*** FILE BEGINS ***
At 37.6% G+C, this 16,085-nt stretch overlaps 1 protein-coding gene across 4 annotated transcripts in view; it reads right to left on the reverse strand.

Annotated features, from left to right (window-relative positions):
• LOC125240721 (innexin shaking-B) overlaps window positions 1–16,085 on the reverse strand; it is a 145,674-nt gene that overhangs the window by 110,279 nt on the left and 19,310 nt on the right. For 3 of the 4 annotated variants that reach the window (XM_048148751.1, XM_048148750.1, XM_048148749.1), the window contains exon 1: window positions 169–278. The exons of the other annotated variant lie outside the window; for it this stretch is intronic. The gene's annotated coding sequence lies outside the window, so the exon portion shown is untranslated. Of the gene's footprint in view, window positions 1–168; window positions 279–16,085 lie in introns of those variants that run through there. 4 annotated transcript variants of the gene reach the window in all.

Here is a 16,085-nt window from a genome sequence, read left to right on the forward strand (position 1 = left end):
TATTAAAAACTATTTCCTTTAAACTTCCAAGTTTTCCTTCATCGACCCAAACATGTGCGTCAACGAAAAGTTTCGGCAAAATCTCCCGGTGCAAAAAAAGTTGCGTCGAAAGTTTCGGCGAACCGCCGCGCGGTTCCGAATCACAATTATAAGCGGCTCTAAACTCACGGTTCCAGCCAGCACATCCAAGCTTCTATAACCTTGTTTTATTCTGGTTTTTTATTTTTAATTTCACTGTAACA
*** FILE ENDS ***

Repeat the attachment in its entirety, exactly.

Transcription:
At 37.6% G+C, this 16,085-nt stretch overlaps 1 protein-coding gene across 4 annotated transcripts in view; it reads right to left on the reverse strand.

Annotated features, from left to right (window-relative positions):
• LOC125240721 (innexin shaking-B) overlaps window positions 1–16,085 on the reverse strand; it is a 145,674-nt gene that overhangs the window by 110,279 nt on the left and 19,310 nt on the right. For 3 of the 4 annotated variants that reach the window (XM_048148751.1, XM_048148750.1, XM_048148749.1), the window contains exon 1: window positions 169–278. The exons of the other annotated variant lie outside the window; for it this stretch is intronic. The gene's annotated coding sequence lies outside the window, so the exon portion shown is untranslated. Of the gene's footprint in view, window positions 1–168; window positions 279–16,085 lie in introns of those variants that run through there. 4 annotated transcript variants of the gene reach the window in all.

Here is a 16,085-nt window from a genome sequence, read left to right on the forward strand (position 1 = left end):
TATTAAAAACTATTTCCTTTAAACTTCCAAGTTTTCCTTCATCGACCCAAACATGTGCGTCAACGAAAAGTTTCGGCAAAATCTCCCGGTGCAAAAAAAGTTGCGTCGAAAGTTTCGGCGAACCGCCGCGCGGTTCCGAATCACAATTATAAGCGGCTCTAAACTCACGGTTCCAGCCAGCACATCCAAGCTTCTATAACCTTGTTTTATTCTGGTTTTTTATTTTTAATTTCACTGTAACA